via A Field Guide to Outerwear – Interactive Feature – NYTimes.com.

16
Apr
11

4.16.2011 … It was a dark and stormy morning …

design,neighborhoods, cities, urban development, New Urbanism, pocket neighborhoods, quotes, Brookwood Hills, Atlanta, CAGE, Wilmette, Chicago:  “‘Biology is destiny’, declared Sigmund Freud. But if Freud were around today, he might say “design is destiny”—especially after taking a stroll through most American cities.” … And I still think BH is the perfect neighborhood … with the CAGE in Wilmette coming in a close second.

Biology is destiny, declared Sigmund Freud.

But if Freud were around today, he might say “design is destiny”—especially after taking a stroll through most American cities.

The way we design our communities plays a huge role in how we experience our lives. Neighborhoods built without sidewalks, for instance, mean that people walk less and therefore experience fewer spontaneous encounters, which is what instills a spirit of community to a place. That’s a chief cause of the social isolation, so rampant in the modern world, that contributes to depression, distrust, and other maladies.

You don’t have to be a therapist to realize all this creates lasting psychological effects. It thwarts the connections between people that encourage us to congregate, cooperate, and work for the common good. We retreat into ever more privatized existences.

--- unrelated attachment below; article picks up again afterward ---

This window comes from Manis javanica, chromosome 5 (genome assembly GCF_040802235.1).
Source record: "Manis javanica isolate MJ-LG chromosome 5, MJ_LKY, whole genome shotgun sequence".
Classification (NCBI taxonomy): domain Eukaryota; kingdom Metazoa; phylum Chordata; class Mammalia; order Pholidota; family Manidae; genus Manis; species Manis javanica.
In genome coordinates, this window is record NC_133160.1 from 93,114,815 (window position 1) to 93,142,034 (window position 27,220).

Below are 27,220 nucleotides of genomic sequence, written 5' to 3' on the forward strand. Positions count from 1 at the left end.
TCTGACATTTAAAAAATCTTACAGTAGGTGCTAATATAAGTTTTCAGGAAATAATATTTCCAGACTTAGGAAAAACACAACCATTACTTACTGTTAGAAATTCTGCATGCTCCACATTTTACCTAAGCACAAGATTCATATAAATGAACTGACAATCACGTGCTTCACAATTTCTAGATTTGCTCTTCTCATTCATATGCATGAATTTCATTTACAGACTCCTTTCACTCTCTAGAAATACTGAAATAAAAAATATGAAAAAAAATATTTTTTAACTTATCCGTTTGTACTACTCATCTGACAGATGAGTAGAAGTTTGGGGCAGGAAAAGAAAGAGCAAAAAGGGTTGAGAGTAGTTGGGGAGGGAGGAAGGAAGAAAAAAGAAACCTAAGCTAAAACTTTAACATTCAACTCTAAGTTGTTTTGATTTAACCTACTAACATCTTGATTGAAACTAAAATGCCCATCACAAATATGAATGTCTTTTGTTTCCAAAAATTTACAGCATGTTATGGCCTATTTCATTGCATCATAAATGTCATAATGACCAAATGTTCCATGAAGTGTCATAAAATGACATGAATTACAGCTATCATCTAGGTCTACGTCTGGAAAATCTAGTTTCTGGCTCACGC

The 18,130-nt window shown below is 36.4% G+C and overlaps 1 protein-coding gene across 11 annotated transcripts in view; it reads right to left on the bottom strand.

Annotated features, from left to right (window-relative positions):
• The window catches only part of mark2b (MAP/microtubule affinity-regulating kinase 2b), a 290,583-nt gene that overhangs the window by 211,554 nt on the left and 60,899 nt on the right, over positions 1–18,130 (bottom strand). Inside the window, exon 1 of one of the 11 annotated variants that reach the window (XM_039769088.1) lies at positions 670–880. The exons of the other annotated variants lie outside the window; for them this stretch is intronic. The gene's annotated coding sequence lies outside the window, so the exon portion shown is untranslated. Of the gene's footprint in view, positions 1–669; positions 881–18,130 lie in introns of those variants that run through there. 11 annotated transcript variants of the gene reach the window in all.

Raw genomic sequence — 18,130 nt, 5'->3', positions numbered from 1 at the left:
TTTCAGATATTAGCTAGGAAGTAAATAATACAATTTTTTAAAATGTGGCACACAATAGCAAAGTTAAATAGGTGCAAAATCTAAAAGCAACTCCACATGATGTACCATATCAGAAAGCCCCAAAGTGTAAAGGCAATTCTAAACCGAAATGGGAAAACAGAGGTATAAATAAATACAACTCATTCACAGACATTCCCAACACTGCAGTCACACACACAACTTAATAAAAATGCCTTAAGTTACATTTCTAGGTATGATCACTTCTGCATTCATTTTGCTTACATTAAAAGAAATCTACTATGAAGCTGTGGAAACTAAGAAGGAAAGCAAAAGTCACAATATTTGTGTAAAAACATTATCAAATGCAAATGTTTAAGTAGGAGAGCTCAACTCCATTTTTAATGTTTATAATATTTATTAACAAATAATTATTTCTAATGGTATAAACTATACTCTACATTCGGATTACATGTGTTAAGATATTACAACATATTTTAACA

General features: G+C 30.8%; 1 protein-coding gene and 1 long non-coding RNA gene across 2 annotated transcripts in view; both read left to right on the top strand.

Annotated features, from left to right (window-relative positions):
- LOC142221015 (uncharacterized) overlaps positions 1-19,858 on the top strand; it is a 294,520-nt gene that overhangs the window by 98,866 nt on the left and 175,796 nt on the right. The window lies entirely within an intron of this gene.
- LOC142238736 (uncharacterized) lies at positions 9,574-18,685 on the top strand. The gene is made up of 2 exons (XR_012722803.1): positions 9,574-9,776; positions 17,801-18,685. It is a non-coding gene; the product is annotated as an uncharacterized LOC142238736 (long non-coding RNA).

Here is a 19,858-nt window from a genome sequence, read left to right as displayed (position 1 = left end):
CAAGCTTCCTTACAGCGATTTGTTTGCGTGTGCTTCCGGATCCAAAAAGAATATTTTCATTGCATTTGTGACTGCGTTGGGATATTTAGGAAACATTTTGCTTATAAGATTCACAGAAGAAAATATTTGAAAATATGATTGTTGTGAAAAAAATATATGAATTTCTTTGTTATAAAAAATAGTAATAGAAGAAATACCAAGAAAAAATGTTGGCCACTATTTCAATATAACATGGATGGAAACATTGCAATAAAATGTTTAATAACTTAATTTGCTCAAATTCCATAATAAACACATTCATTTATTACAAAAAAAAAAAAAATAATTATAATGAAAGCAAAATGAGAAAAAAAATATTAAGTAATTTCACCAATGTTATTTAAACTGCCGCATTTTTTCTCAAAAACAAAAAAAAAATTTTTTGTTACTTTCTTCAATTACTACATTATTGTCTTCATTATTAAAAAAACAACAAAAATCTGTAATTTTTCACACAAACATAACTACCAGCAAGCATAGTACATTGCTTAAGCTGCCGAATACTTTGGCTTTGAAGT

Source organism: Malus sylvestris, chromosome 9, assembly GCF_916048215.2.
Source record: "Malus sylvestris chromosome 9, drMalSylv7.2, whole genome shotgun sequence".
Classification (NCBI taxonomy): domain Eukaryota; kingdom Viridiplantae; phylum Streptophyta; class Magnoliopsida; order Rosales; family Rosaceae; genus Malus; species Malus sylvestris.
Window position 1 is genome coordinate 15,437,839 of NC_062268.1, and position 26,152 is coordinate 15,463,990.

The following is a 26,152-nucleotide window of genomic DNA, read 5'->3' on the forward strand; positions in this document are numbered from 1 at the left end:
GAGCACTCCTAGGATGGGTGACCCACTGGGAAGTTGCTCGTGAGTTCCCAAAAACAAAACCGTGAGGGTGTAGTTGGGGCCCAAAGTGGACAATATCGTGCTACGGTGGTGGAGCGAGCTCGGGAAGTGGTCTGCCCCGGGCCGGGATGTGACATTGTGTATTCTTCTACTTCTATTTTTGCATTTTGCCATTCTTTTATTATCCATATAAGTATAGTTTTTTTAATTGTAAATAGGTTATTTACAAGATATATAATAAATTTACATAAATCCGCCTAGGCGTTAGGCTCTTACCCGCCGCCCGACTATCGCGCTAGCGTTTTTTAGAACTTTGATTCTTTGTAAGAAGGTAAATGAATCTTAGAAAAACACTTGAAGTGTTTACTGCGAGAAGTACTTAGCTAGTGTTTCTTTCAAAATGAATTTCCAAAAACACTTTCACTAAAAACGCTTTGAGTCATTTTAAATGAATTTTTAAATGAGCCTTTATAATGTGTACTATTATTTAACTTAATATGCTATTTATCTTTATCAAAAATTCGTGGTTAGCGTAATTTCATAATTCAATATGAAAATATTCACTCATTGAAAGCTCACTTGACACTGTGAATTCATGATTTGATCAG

Commons can take many different forms: a group of neighbors in Oakland who tore down their backyard fences to create a commons, a block in Baltimore that turned their alley into a pubic commons, or the residential pedestrian streets found in Manhattan Beach, California, and all around Europe.

Of course, this is no startling revelation. Over the past 40 years, the shrinking sense of community across America has been widely discussed, and many proposals outlined about how to bring us back together.

One of the notable solutions being put into practice to combat this problem is New Urbanism, an architectural movement to build new communities (and revitalize existing ones) by maximizing opportunities for social exchange: public plazas, front porches, corner stores, coffee shops, neighborhood schools, narrow streets and, yes, sidewalks.